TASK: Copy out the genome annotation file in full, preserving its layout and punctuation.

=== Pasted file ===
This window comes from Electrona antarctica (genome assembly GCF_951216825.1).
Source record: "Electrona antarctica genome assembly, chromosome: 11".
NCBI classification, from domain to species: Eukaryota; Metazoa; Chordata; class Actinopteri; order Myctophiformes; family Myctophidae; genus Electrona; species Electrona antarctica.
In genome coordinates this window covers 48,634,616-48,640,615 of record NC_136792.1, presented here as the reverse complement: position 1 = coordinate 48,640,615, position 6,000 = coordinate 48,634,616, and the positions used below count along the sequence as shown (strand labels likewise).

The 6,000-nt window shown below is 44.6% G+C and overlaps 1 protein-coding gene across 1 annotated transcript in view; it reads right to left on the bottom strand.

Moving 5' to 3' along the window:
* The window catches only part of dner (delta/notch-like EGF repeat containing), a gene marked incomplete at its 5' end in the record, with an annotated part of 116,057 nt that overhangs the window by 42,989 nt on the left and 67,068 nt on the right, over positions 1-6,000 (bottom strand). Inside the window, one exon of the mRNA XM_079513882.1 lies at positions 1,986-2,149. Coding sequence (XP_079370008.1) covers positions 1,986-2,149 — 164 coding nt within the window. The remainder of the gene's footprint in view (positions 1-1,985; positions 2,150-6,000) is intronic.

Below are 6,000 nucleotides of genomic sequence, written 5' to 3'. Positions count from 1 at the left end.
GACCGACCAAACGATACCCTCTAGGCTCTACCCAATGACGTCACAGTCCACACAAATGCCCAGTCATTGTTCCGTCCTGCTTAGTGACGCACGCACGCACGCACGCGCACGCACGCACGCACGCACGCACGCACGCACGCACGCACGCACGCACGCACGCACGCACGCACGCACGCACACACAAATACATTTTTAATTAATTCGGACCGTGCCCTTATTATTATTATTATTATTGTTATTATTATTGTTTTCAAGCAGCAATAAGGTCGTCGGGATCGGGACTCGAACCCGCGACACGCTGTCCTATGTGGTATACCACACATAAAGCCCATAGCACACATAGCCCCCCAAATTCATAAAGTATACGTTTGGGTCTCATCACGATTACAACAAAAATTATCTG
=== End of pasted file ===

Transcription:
This window comes from Electrona antarctica (genome assembly GCF_951216825.1).
Source record: "Electrona antarctica genome assembly, chromosome: 11".
NCBI classification, from domain to species: Eukaryota; Metazoa; Chordata; class Actinopteri; order Myctophiformes; family Myctophidae; genus Electrona; species Electrona antarctica.
In genome coordinates this window covers 48,634,616-48,640,615 of record NC_136792.1, presented here as the reverse complement: position 1 = coordinate 48,640,615, position 6,000 = coordinate 48,634,616, and the positions used below count along the sequence as shown (strand labels likewise).

The 6,000-nt window shown below is 44.6% G+C and overlaps 1 protein-coding gene across 1 annotated transcript in view; it reads right to left on the bottom strand.

Moving 5' to 3' along the window:
* The window catches only part of dner (delta/notch-like EGF repeat containing), a gene marked incomplete at its 5' end in the record, with an annotated part of 116,057 nt that overhangs the window by 42,989 nt on the left and 67,068 nt on the right, over positions 1-6,000 (bottom strand). Inside the window, one exon of the mRNA XM_079513882.1 lies at positions 1,986-2,149. Coding sequence (XP_079370008.1) covers positions 1,986-2,149 — 164 coding nt within the window. The remainder of the gene's footprint in view (positions 1-1,985; positions 2,150-6,000) is intronic.

Below are 6,000 nucleotides of genomic sequence, written 5' to 3'. Positions count from 1 at the left end.
GACCGACCAAACGATACCCTCTAGGCTCTACCCAATGACGTCACAGTCCACACAAATGCCCAGTCATTGTTCCGTCCTGCTTAGTGACGCACGCACGCACGCACGCGCACGCACGCACGCACGCACGCACGCACGCACGCACGCACGCACGCACGCACGCACGCACGCACGCACGCACACACAAATACATTTTTAATTAATTCGGACCGTGCCCTTATTATTATTATTATTATTGTTATTATTATTGTTTTCAAGCAGCAATAAGGTCGTCGGGATCGGGACTCGAACCCGCGACACGCTGTCCTATGTGGTATACCACACATAAAGCCCATAGCACACATAGCCCCCCAAATTCATAAAGTATACGTTTGGGTCTCATCACGATTACAACAAAAATTATCTG